This is a guest post from fellow photographer CJ Kern.
Let’s start off with a basic understanding of what HDR photography is; simply put High Dynamic Range (HDR) is a set of techniques that allows you to capture a greater dynamic range (lower lows & higher highs) than could be captured in a single exposure. In order to capture this higher range photographers take a bracketed set of photographs: some under exposed and others over exposed; usually something like this (-2, -1, 0, +1, +2).
Once you have taken your bracketed shots, how can you be sure you captured the entire range of your scene to make your HDR image is as robust as it can be? It is simple, check the Histogram on your camera. There is no need to check the histogram on all your images; the quick way to do it is to look at the darkest image in your series and see if most of the data is towards the left of your histogram (Fig. 1) then check the brightest image and see if most of the data is towards the right (Fig 2). If this is the case then all of the images will have filled the histogram, giving you the complete range of your scene.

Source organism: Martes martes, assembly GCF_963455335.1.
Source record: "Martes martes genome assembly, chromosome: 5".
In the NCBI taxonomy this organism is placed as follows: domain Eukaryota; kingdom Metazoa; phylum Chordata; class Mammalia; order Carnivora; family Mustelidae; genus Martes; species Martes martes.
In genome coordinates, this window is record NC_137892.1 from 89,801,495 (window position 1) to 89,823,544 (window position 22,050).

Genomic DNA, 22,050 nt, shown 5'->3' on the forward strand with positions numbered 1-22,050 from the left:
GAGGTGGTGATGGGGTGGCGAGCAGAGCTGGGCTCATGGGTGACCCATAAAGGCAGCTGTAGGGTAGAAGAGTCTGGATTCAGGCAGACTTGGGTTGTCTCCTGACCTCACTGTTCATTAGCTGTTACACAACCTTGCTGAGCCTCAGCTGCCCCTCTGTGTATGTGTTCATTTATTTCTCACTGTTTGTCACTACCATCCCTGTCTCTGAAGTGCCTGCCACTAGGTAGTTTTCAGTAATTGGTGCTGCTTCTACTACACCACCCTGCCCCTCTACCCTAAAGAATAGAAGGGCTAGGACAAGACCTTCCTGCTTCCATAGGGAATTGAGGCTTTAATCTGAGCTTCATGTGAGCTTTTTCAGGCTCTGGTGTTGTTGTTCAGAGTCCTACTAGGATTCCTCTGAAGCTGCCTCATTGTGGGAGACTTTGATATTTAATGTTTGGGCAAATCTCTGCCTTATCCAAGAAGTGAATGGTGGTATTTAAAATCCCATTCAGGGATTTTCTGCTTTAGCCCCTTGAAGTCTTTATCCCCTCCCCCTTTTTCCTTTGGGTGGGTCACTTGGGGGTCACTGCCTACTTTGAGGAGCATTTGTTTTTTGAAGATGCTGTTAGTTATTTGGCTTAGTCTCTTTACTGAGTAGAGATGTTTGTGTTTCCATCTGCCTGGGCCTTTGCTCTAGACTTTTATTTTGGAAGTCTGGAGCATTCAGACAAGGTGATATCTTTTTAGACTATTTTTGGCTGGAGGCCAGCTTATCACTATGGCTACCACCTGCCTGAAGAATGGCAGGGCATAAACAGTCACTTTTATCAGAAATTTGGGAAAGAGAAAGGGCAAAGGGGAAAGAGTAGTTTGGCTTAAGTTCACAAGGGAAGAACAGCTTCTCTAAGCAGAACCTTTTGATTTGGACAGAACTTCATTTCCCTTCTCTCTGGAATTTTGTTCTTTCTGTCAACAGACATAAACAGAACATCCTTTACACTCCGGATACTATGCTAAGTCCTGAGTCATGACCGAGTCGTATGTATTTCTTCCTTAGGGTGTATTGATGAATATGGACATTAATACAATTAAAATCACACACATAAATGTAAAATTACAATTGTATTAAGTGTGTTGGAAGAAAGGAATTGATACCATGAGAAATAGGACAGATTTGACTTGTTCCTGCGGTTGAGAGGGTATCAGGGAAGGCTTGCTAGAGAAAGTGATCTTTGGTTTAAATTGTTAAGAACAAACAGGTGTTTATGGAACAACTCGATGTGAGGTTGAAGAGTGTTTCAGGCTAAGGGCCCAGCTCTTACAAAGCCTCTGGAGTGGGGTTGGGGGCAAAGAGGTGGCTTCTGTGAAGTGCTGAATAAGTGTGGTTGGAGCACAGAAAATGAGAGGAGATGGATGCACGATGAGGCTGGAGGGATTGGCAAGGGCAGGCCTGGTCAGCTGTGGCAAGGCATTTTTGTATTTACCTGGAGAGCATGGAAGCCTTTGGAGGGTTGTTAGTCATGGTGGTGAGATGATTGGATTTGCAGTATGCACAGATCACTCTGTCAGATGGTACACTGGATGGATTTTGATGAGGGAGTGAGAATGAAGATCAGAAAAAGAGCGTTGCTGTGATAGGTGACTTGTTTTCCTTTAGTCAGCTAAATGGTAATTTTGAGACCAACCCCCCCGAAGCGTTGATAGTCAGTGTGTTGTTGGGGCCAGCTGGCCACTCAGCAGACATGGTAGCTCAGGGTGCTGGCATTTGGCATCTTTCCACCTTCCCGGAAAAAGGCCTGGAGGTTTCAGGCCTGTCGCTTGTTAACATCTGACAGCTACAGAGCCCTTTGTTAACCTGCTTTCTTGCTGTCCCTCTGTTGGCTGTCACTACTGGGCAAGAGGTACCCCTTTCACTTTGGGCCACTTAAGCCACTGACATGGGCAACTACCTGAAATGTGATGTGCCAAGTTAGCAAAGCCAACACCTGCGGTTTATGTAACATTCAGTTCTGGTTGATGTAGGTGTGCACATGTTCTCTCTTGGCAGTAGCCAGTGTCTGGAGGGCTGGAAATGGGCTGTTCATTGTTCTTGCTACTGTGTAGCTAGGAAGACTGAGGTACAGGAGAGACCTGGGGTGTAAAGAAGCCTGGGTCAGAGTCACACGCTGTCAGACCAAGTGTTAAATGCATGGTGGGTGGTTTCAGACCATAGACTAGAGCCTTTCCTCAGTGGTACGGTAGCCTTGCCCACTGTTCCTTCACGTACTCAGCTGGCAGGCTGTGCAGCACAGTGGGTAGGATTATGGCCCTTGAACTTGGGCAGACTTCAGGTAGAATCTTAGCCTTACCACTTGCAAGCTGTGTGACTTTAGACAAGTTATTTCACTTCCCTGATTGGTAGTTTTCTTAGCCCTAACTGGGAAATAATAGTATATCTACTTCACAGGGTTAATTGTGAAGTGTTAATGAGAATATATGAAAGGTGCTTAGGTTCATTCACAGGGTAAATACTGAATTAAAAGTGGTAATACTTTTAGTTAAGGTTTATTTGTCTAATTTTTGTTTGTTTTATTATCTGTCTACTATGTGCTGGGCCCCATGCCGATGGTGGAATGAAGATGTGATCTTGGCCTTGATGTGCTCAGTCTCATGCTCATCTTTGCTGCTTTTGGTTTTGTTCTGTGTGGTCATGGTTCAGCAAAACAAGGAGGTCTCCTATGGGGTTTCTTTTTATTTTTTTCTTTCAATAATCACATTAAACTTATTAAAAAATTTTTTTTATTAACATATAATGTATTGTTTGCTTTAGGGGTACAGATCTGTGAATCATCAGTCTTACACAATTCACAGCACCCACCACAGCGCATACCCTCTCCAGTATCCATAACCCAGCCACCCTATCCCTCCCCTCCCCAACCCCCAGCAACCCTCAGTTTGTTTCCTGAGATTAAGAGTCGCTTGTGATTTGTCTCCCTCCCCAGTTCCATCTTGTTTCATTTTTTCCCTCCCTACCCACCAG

The histograms shown in this example were taken from the shots I used to create the photograph “The Barber Chair” at Eastern State Penitentiary in Philadelphia, PA. When I bracket my shot I usually do so until, at a minimum, the data has moved away from the dark (left side) of the histogram. Knowing what I am looking for, I simply check the histogram out in the field to see if I captured a series of shots with all the details I need to create the HDR photograph I want. If the series did not capture enough data to fill the histogram I would have needed to add more brackets, (seven or even nine) or space each bracket further stops apart (-4, -2, 0, +2, +4).
Photo by CJ Kern. View the photo on Flickr.